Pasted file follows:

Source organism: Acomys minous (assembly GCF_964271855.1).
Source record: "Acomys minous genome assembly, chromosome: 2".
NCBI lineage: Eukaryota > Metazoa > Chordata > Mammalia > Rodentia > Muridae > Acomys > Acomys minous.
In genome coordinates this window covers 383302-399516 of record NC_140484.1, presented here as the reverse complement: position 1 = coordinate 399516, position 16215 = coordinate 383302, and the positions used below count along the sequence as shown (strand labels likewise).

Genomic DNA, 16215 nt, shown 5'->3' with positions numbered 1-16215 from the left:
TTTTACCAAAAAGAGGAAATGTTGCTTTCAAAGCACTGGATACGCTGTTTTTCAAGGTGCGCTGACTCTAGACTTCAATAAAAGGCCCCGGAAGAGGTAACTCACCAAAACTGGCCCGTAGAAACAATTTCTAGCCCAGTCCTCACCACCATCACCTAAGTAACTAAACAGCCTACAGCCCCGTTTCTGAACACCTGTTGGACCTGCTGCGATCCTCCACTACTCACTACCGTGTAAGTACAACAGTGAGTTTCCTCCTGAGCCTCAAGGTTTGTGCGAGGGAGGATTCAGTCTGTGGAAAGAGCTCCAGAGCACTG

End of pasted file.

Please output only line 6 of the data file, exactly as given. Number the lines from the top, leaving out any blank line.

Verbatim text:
TTTTACCAAAAAGAGGAAATGTTGCTTTCAAAGCACTGGATACGCTGTTTTTCAAGGTGCGCTGACTCTAGACTTCAATAAAAGGCCCCGGAAGAGGTAACTCACCAAAACTGGCCCGTAGAAACAATTTCTAGCCCAGTCCTCACCACCATCACCTAAGTAACTAAACAGCCTACAGCCCCGTTTCTGAACACCTGTTGGACCTGCTGCGATCCTCCACTACTCACTACCGTGTAAGTACAACAGTGAGTTTCCTCCTGAGCCTCAAGGTTTGTGCGAGGGAGGATTCAGTCTGTGGAAAGAGCTCCAGAGCACTG